You shouldn't be alarmed by the 'flooding' at Bishan-Ang Mo Kio Park on Jan. 1, 2021

It was built for precisely this purpose.

Zhangxin Zheng | January 02, 2021, 02:51 AM

The incessant downpour on the first day of 2021 resulted in some flash floods in Singapore.

Bishan-Ang Mo Kio Park was one of the places flooded, with muddy rainwater alarming some members of the public.

Here's how it looked on Jan. 1 afternoon:

Photo courtesy of Pearlyn Pang.

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The Straits Times also posted a video of flooding in the park:

However, unlike other areas, the flooding at Bishan-Ang Mo Kio Park is not much of a cause for concern.

Transformation of Bishan-Ang Mo Kio Park

The naturalised river or streams and its adjacent areas that you see during dry days in the park were specifically intended to become floodplains during extreme wet days.

The 3.2km meandering naturalised river at Bishan-Ang Mo Kio Park used to be a 2.7km long straight concrete Kallang channel in the past, which would not otherwise have been able to contain as much rainwater as it now does.

This was what it looked like previously:

Picture from Ramboll Studio Dreiseitl

Here's what it looks like now:

Picture from Ramboll Studio Dreiseitl

Designed to be flooded during extreme wet weather

This redevelopment of Bishan-Ang Mo Kio Park was part of the Active, Beautiful, Clean Waters (ABC Waters) Programme, a joint collaboration between PUB and NParks, which fulfilled two purposes, namely:

- to create more recreational spaces for us, as well as more importantly,

- to increase the capacity of the Kallang channel along the edge of the park.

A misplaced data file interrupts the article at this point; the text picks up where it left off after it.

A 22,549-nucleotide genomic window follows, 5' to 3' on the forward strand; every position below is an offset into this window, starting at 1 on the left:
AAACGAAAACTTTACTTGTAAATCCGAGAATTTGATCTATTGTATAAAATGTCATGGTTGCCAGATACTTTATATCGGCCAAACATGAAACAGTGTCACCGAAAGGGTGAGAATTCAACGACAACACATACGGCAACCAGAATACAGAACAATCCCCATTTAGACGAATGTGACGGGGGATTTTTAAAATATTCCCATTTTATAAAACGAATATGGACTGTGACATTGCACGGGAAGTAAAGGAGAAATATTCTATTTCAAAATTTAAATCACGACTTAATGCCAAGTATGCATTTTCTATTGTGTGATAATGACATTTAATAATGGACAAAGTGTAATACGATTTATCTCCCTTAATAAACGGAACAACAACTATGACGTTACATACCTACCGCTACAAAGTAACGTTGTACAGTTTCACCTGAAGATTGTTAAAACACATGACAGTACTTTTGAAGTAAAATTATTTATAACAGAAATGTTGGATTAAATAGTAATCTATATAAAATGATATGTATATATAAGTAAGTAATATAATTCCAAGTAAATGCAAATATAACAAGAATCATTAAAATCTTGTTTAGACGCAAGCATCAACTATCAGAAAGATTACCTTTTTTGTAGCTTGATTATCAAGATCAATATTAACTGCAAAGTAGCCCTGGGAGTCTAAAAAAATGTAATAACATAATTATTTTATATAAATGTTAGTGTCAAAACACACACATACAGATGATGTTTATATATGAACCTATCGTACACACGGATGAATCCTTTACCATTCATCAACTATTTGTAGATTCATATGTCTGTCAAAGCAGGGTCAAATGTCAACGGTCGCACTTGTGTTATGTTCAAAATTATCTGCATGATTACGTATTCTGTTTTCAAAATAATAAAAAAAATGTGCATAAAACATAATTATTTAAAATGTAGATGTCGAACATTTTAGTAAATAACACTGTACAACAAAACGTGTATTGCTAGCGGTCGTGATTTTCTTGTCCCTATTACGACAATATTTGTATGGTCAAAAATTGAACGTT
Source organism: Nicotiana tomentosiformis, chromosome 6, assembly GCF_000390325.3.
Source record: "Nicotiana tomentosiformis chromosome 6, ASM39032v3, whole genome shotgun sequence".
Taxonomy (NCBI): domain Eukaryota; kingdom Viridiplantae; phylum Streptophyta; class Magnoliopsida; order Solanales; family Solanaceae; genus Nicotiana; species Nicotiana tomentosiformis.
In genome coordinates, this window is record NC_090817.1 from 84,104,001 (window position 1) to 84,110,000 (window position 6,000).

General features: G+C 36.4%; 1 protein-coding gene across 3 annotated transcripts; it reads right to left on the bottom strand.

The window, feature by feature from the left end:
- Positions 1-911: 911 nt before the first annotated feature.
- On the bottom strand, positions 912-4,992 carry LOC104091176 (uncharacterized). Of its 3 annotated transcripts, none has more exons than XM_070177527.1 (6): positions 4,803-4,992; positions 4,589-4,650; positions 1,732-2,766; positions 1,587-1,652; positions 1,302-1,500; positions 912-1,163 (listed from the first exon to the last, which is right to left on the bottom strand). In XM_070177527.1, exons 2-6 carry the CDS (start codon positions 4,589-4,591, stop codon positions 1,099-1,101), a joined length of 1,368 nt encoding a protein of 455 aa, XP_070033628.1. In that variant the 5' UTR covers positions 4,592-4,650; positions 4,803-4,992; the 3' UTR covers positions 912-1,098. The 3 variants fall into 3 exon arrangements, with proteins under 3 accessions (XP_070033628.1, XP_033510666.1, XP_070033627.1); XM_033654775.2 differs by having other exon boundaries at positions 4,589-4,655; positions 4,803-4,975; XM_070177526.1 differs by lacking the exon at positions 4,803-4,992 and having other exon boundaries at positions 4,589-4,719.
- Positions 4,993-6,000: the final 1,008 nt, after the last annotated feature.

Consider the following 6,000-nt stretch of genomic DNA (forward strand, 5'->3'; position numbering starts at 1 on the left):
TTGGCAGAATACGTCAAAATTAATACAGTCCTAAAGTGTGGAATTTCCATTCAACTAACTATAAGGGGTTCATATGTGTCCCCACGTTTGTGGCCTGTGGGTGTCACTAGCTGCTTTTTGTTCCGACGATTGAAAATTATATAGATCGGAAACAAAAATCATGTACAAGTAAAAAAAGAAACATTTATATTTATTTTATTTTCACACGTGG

The river channel was redesigned to resemble a floodplain that connects to a network of drains in town.

The usual volume of water will form only a narrow stream in the middle of the river while the adjacent area doubles up as a conveyance channel to dissipate large amounts of rainwater downstream in the event of a storm.

After the redevelopment, the naturalised river's carrying capacity increased by 40 per cent, with an increase in length from 2.7km to 3.2km, as well as an increase in width by almost five times.

Picture from Ramboll Studio Dreiseitl

Picture from Ramboll Studio Dreiseitl

These bio-engineering techniques also created habitats for wildlife to return, contributing to a 30 per cent increase in biodiversity that we enjoy today.

This, of course, includes the Marina otter family we occasionally see, as well as many beautiful dragonflies, and more.

The new park was designed by a German landscape architectural firm Ramboll Studio Dreiseitl (previously known as Atelier Dreiseitl) in 2007, and was built between 2009 and 2012.

Here's a cool time-lapse video of the transformation of Bishan-Ang Mo Kio Park:

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Top photo courtesy of Pearlyn Pang